I came across an interesting article, Daphne du Maurier’s Mary Anne: Rewriting the Regency Romance as Feminist History, by Katherine Turner, and decided it was perfect for Daphne du Maurier Reading Week despite my not having time to read Mary Anne (1954).
|Coincidentally, the du Maurier books live next to the Heyer paperbacks|
The author suggests, however, that this historical novel has value as a feminist work. Although set in the timeframe familiar to Georgette Heyer fans like me, Mary Anne “rewrites the Regency era in thoroughly anti-romantic fashion, challenging twentieth century assumptions about gender and sexuality, authorship and authority, political power and virtue” (p. 55). Mary Anne Clarke cannot rely on a man for her happy ending and even when under the protection of the Duke of York, he did not pay all the bills, so is it her fault if she had to accept a few bribes? When the promotions racket became public and the scandal embarrassing, the Duke of York abandoned her and Mary Anne was forced to testify before the House of Commons while facing financial ruin. It became very clear to those investigating that there was widespread corruption as to preferment and promotions depended on connections and bribery but, hypocritically, the male establishment was more concerned about the involvement of a notorious woman and upheld the Duke’s innocence without even interviewing him (because he was a peer, he could not be summoned to the three-week inquiry).Mary Anne was considered beautiful, intelligent, and witty. Abandoned by her royal lover and without the tiny annuity he had promised her, she sold her possessions and took various steps to support herself, including a memoir (1809) which she used to blackmail the married Duke and she received L10,000 in return for destroying the entire print run (one copy survived). For a while she made influential friends, defended herself from attacks, and survived. However, she eventually went too far by publishing a libelous attack on someone who had insulted her during the scandal, she was sentenced to nine months in prison. After being released she lived in France with her two daughters and died in poverty. Her daughter Ellen married a Frenchman and was Gerald du Maurier’s grandmother.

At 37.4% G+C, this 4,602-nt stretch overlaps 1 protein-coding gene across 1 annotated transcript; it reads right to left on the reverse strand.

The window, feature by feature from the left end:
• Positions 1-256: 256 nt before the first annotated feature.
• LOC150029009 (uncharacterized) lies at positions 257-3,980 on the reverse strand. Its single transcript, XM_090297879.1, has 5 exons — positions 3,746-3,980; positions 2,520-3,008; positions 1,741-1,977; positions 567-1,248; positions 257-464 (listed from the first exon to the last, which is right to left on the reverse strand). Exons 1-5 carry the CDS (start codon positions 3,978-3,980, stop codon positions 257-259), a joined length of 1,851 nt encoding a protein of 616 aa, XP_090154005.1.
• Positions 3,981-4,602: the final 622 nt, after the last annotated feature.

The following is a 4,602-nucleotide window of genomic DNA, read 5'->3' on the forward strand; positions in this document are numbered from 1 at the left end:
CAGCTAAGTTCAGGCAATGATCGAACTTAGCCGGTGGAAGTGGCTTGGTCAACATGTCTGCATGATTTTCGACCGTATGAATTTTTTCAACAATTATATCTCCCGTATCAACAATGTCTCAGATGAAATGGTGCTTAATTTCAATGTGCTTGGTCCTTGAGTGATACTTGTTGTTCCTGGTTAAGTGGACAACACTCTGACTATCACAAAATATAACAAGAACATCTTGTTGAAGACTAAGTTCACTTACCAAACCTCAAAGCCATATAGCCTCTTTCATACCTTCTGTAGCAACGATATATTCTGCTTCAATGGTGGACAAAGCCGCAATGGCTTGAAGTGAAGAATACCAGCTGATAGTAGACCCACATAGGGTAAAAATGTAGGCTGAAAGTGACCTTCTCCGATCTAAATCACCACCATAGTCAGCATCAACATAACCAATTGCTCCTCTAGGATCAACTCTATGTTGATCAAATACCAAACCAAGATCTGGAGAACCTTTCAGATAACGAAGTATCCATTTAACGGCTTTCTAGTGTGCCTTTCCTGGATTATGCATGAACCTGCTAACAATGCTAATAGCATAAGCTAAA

While I am a huge admirer of Georgette Heyer’s Regency fiction, I cannot dispute Turner’s argument that her books are heavily romanticized and rarely mention the tawdry side of society (although Friday’s Child does include a discarded mistress with a child seeking financial support). Turner does not know if Daphne read Heyer (it seems unlikely) but she is sure Daphne knew of them and may have seen reviews. Heyer alludes to Mary Anne in Regency Buck when the Duke of York is briefly mentioned as living quietly after the Clarke scandal. Turner states that Mary Anne follows a morality tale trajectory, as her (brief) ascent to power and wealth is punished by years of disgrace and (worse) abject poverty (I was reminded of the Vivien Leigh movie about Emma Hamilton, which is told as a flashback from end of life distress) but points out there is a subversive message too – that the life of a courtesan provides luxurious pleasure (at least while it lasts) and is a form of career. Mary Anne the character is also motivated by the need to support her children, which mitigates the idea that she might have enjoyed herself along the way! I suspect I will still prefer Heyer for my visits to Regency England but next year, perhaps, I will read this novel for Daphne du Maurier Reading Week.
Turner, K. (2017). Daphne du Maurier’s Mary Anne: Rewriting the Regency Romance as Feminist History. University of Toronto Quarterly, 86(4), 54–77. https://doi.org/10.3138/utq.86.4.54